One of my favorite features is expanding and shrinking the selection. With your cursor anywhere, you can press Ctrl+Alt+Right Arrow to smartly expand the selection, and Ctrl+Alt+Left Arrow to shrink it. It's extremely useful because it expands and shrinks in logical increments. In strings, for example, it can expand from the cursor position to select the current word. Then as you press it more times, expand to the entire sentence, the entire string, the entire line of code, the entire block of code, the entire function, class and so on.

Another lesser-known favorite is clipboard history. Go to the ReSharper menu in Visual Studio, then the Edit sub-menu | Paste… will bring up the recent clipboard history. This feature is perfect when you cut something intending to paste it, but then forget about it and mistakenly copy something else to the clipboard. A shortcut to this is to use Ctrl+Shift+V for pasting, which will cycle through recent clipboard items as you continue to press it.

Try It Out
Because ReSharper is a plug-in for Visual Studio, it won't work in the Express editions of Visual Studio. However, as of November 2014, Microsoft officially released Visual Studio Community Edition, a free version of Visual Studio similar to the Professional Edition, but intended for non-enterprise use. If you were using Express Edition before, in many cases you can now use Community edition and gain the ability to install plug-ins such as ReSharper.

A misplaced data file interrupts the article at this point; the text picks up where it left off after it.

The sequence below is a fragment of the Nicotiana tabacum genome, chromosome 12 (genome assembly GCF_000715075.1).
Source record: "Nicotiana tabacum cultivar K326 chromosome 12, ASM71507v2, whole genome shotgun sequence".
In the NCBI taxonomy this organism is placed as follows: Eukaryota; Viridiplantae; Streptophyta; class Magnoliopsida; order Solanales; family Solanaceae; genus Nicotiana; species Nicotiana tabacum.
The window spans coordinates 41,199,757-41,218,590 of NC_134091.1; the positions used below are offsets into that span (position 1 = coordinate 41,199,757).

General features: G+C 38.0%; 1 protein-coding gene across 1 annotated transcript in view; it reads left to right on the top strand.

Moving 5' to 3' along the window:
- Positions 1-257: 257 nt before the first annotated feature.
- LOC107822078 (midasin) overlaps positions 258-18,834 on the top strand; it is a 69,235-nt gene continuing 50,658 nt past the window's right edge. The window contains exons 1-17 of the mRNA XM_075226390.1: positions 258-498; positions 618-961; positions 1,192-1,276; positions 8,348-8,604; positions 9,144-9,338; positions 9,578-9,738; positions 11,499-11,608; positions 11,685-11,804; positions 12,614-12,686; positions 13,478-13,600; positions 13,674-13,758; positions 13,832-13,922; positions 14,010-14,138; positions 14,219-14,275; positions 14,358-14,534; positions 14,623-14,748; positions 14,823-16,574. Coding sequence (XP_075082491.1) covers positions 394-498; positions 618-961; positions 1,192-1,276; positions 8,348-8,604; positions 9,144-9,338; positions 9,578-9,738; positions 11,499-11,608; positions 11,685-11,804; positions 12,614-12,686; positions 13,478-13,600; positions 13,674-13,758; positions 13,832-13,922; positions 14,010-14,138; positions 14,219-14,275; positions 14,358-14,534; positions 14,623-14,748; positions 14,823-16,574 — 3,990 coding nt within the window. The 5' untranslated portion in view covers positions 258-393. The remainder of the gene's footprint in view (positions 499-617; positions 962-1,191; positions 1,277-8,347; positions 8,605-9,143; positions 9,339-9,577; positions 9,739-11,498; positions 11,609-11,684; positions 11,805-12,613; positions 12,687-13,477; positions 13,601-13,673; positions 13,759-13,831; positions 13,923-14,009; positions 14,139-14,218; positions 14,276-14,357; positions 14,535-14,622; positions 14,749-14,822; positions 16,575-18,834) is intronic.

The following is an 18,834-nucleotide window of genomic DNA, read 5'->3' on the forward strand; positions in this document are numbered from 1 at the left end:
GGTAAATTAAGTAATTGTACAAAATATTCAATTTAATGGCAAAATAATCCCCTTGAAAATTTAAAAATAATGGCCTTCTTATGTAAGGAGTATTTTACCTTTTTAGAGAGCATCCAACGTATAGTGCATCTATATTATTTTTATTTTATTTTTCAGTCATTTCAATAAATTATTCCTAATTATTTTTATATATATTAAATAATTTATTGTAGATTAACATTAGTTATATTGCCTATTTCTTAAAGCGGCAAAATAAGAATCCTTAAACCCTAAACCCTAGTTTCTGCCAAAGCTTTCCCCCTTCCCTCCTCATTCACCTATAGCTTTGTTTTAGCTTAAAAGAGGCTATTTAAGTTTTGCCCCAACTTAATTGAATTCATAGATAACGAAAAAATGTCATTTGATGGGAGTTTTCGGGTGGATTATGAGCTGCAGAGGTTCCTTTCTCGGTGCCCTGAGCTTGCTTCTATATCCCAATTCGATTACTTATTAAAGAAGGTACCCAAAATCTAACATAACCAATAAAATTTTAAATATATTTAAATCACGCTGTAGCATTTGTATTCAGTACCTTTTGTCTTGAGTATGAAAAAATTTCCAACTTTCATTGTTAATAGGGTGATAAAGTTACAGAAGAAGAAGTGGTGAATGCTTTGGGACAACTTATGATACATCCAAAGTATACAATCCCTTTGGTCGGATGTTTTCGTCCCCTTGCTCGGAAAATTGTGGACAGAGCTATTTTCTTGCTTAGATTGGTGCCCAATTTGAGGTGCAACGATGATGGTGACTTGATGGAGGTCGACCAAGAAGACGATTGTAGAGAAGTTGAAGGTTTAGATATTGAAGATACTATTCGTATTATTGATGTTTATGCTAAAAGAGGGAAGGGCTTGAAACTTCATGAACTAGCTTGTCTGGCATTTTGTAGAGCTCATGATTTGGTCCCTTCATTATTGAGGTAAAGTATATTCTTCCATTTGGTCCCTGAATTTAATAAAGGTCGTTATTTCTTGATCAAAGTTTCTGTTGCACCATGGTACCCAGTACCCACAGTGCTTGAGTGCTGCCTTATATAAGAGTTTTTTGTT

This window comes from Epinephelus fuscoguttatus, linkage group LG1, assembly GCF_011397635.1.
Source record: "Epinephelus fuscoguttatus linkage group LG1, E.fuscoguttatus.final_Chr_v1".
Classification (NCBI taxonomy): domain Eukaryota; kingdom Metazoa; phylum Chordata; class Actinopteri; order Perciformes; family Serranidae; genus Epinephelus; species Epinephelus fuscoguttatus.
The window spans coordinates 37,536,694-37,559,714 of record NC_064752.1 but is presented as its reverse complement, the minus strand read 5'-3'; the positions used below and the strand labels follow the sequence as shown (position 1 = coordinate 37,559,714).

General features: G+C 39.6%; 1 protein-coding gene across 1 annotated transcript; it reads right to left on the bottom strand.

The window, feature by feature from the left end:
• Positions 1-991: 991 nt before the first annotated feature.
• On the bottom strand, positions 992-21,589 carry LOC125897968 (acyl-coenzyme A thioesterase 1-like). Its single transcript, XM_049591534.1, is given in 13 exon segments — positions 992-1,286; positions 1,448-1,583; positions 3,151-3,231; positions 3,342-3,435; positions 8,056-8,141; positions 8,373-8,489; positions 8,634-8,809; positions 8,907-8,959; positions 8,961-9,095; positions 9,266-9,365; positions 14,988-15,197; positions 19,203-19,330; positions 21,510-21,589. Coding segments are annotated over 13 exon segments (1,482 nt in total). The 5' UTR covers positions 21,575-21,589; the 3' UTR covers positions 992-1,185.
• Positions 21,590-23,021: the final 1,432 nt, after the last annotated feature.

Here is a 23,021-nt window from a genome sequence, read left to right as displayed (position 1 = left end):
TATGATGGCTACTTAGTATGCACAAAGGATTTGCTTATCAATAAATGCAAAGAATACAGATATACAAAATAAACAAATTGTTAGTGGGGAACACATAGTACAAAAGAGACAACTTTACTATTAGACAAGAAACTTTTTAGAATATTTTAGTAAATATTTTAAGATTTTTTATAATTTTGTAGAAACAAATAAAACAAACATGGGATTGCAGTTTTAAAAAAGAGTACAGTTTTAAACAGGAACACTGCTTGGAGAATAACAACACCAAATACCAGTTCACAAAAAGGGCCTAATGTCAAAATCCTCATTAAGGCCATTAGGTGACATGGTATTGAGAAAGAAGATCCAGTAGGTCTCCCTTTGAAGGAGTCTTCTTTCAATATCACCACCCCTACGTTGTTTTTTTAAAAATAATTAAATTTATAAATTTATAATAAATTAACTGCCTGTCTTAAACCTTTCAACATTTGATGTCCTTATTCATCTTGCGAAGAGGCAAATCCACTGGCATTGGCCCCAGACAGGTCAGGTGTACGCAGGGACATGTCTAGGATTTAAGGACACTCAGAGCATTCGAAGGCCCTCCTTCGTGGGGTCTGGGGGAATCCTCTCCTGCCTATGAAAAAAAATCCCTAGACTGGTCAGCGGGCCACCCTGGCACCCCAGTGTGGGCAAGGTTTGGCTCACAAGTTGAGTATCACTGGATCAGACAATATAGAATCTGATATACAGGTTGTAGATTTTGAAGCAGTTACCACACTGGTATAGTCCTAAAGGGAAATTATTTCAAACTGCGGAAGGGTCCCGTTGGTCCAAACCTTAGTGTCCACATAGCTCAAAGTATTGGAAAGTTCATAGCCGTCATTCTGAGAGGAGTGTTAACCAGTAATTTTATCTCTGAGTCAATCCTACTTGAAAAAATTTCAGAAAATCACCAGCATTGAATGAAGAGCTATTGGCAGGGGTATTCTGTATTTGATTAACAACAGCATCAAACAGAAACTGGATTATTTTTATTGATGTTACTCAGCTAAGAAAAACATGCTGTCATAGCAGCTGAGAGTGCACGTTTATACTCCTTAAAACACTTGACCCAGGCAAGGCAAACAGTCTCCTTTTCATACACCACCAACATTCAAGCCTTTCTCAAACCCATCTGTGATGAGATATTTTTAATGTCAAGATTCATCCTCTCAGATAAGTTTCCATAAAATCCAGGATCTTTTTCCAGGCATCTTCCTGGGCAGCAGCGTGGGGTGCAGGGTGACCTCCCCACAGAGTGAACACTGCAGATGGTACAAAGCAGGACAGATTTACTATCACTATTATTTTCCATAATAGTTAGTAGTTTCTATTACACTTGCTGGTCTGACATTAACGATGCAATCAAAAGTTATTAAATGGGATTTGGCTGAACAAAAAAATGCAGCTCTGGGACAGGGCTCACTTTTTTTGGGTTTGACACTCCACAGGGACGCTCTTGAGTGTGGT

Do you already use ReSharper and have a favorite feature of ReSharper that I didn't list here? Leave a comment to let me know! If you want to download ReSharper or get more information, you can find it here. ReSharper increases my productivity quite a bit and hopefully it will increase yours, as well.

About the Author

Ondrej Balas owns UseTech Design, a Michigan development company focused on .NET and Microsoft technologies. Ondrej is a Microsoft MVP in Visual Studio and Development Technologies and an active contributor to the Michigan software development community. He works across many industries -- finance, healthcare, manufacturing, and logistics -- and has expertise with large data sets, algorithm design, distributed architecture, and software development practices.